Submitted to: Annals of the Entomological Society of America
Publication Type: Peer Reviewed Journal
Publication Acceptance Date: August 26, 2011
Publication Date: November 23, 2011
Citation: Horton, D.R., Lewis, T.M. 2011. Variation in male and female genitalia among ten species of North American Anthocoris (Hemiptera: Heteroptera: Anthocoridae). Annals of the Entomological Society of America. 104(6):1260-1278; DOI:http://DX.DOI.ORG/10.1603/AN11087. Interpretive Summary: Developing methods to more effectively use predatory insects to control pests in potatoes would allow growers to reduce the amount of insecticides currently being used to control insect and mite pests. Scientists with USDA-ARS, Yakima Agricultural Research Laboratory, Wapato, WA completed studies which provide growers and the scientific community with new tools with which to identify an important group of predatory insects in potatoes and other row crops. Our results showed that several specific body traits can be used to consistently distinguish among important and less important predator species within a complex of predatory insects common in the potato growing regions of the Pacific Northwest. These results provide growers and field consultants with the information needed to identify these predatory insects in crops, which in turn will allow growers to make informed decisions about conserving these important species in their fields.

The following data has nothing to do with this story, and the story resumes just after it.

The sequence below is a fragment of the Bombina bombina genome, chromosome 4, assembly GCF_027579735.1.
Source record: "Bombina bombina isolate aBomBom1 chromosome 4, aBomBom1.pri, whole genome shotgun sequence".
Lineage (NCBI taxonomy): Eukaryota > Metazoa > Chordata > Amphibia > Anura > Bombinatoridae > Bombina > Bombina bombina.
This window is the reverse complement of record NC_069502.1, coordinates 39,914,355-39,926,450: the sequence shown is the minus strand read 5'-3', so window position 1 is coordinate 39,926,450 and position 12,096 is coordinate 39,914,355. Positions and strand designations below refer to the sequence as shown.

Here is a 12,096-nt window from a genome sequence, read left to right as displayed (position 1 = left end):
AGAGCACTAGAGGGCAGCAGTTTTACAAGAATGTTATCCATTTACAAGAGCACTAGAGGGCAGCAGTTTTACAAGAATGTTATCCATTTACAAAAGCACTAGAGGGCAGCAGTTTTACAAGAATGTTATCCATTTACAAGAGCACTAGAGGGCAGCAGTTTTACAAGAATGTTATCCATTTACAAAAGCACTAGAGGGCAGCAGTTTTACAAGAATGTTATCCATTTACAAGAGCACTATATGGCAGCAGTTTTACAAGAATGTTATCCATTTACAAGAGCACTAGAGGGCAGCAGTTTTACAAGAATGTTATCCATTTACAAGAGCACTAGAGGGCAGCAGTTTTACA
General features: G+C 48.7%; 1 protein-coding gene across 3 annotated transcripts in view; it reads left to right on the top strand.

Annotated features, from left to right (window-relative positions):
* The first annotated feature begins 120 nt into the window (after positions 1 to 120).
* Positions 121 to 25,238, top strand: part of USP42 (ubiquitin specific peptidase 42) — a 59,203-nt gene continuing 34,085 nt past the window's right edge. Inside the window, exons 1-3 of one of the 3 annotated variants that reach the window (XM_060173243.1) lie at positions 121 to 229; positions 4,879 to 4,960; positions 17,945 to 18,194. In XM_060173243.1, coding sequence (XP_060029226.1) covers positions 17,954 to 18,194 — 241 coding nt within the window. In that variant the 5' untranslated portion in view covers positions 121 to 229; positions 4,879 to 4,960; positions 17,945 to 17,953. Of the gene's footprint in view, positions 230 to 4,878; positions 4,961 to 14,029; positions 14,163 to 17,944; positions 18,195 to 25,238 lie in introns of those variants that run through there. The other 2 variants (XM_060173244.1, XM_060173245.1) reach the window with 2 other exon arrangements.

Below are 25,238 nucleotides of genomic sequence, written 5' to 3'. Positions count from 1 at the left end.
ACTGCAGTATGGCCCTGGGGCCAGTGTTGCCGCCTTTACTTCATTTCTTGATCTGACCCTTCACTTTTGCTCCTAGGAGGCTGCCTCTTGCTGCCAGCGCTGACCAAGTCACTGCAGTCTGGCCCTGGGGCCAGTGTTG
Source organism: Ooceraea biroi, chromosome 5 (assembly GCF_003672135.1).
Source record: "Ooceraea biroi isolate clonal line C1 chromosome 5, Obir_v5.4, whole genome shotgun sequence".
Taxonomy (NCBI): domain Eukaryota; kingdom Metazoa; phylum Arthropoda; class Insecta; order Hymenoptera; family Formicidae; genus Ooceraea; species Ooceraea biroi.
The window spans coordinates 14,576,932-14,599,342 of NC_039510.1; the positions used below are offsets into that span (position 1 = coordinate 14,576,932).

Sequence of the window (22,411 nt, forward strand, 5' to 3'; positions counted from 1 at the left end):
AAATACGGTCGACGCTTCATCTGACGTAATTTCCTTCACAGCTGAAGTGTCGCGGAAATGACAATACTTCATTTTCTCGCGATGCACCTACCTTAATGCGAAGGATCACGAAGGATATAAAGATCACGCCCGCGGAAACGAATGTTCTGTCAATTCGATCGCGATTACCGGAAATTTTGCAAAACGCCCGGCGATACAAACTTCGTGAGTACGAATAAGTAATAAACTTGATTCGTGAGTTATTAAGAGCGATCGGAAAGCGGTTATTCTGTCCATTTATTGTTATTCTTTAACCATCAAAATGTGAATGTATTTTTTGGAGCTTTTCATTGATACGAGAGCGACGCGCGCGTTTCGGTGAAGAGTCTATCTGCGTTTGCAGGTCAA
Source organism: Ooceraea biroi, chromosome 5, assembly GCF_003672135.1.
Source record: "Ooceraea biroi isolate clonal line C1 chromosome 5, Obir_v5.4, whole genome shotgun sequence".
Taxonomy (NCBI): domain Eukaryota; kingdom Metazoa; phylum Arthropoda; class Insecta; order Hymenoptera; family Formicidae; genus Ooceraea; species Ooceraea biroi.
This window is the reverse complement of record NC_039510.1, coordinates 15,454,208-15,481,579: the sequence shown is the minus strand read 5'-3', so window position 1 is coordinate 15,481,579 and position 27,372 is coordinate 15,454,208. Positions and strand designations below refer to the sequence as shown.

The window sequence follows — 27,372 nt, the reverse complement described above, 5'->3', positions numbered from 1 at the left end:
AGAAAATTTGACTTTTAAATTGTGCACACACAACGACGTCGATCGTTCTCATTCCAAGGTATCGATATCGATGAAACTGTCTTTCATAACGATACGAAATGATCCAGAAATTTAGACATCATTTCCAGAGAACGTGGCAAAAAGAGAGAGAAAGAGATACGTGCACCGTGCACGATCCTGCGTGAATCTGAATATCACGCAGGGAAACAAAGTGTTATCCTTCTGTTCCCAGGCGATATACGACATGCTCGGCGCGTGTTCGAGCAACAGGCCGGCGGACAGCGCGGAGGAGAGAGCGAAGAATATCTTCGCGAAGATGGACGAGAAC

Technical Abstract: We compared morphology of internal reproductive anatomy and genitalia among 10 species of North American Anthocoris (Hemiptera: Heteroptera: Anthocoridae). Reproductive structures of males, including internal reproductive organs (testes, seminal vesicles, ejaculatory bulb, phallus), the left paramere, and the endosoma, were found to vary in size, shape, and appearance among the ten species, although with similarities among species within some groupings. All species except Anthocoris bakeri have two testicular follicles per testis; A. bakeri has five to seven follicles per testis. In seven of the ten species, a longitudinal groove was found to be present along the blade of the paramere, which we believe functions to guide the male’s intromittent organ as it enters the female during copulation. Variation among species in morphology of the male’s inflated endosoma included differences in length, presence or absence of looping, and in presence of spinulate, dentate, or tuberculate projections. The summary presented here is the first description of the endosomata for any species of Anthocoris. We observed substantial variation among species in length of the female’s copulatory tube (i.e., the organ which receives the male’s intromittent organ), although again with some similarities among certain groupings of species. Variation in length of the female’s copulatory tube parallels variation in length of the male’s endosoma, which suggests that morphology of genitalia within this genus has co-evolved between sexes.